With two marriages as troubled and secretive as his family history, Giuliani is on every New Yorker's therapeutic couch, stirring feelings as intense as the ones that visibly boil inside of him. Though he has become a national legend, his re-election total in 1997 was the lowest in seventy-four years.

Wayne Barrett, co-author of the bestselling City for Sale, draws on twenty years of reporting on Giuliani to bring us the most comprehensive and newsbreaking biography of a man of giant contradictions and unpredictable expectations.

Wayne Barrett is a senior editor at the Village Voice, where he's been covering politics for twenty-two years. He is the author of Trump: The Deals and the Downfall and co-author of City for Sale. He was awarded the 1990 Columbia University Graduate School of Journalism Alumni Award as well as numerous other journalism prizes.

Adam Fifield, who assisted Barrett, recently published his own first book, A Blessing Over Ashes (William Morrow).

Praise for City for Sale:

"An absorbing chronicle of corruption that meticulously exposes Mayor Edward Koch's alibis and diversions.They employ a narrative style that manages to combine Joe McGinniss and Joe Friday. They tell an arresting story-literally-that blends courtroom drama, political intrigue and the psychology of power. Their touches of color vivify the prevalence and the 'banality of evil.'...City for Sale is important not only for its text but for its context."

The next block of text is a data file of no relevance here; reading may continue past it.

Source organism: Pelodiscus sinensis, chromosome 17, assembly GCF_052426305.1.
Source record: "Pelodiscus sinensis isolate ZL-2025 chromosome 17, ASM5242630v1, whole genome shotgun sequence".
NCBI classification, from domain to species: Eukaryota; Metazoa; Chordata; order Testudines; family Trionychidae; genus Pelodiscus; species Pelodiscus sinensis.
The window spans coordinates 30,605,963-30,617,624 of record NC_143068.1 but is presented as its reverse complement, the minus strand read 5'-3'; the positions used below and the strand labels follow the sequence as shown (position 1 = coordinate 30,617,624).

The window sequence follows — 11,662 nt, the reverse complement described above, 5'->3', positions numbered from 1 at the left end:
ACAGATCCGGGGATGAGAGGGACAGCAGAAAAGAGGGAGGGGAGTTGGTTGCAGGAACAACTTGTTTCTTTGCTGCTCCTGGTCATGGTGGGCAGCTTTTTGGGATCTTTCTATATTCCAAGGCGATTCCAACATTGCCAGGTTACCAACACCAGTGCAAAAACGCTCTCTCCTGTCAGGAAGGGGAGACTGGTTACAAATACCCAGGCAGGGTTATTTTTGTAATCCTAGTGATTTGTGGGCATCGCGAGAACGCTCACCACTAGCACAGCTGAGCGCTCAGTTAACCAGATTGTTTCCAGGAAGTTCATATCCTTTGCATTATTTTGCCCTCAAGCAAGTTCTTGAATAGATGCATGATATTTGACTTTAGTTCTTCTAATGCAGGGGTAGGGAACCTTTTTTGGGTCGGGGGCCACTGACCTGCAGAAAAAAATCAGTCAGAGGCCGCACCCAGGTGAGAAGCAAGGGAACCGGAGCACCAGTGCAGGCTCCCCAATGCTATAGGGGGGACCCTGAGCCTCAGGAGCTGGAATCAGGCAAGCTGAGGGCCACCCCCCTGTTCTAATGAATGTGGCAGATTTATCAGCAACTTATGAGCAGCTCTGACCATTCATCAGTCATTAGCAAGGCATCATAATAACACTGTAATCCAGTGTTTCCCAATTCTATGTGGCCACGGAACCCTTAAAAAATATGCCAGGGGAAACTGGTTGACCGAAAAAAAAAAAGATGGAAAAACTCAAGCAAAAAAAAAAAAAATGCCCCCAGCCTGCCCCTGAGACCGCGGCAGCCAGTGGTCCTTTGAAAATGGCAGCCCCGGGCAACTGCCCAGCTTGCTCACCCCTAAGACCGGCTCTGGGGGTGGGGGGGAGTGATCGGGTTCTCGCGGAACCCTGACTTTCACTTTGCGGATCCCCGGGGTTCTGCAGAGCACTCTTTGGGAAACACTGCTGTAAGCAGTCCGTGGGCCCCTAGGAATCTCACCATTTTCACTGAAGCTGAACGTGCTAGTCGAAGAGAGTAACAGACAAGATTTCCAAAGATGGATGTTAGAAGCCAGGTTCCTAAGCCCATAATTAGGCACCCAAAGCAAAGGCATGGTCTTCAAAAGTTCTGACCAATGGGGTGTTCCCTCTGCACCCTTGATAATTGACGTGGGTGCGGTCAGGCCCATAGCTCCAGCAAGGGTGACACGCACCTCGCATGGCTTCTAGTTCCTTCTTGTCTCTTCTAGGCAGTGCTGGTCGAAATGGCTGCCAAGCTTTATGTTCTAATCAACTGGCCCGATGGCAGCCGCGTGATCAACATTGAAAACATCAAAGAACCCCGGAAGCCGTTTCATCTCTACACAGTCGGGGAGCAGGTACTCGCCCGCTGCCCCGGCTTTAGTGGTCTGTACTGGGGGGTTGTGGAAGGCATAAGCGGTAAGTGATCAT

-Mark Green, The Nation

-The New Yorker

Praise for Trump: The Deals and the Downfall:

"Trump is a withering portrait of the most self-mythologized and promoted businessman of our era, an exhaustively researched and long-overdue antidote to Trump's own books. It is a penetrating portrait of the age that spawned him and the many who aided and abetted his rise. Trump seems destined to be the definitive account of how Trump got ahead and why he fell. It is a sad story, with important lessons for us all."
-James B. Stewart, Pulitzer Prize-winning author of Den of Thieves

"Donald Trump surprises us again. Wayne Barrett's Trump is a fresh, detailed, and vivid account of the tangled connections of money, politics, and power in our times."
-Nicholas Pileggi, author of Wiseguy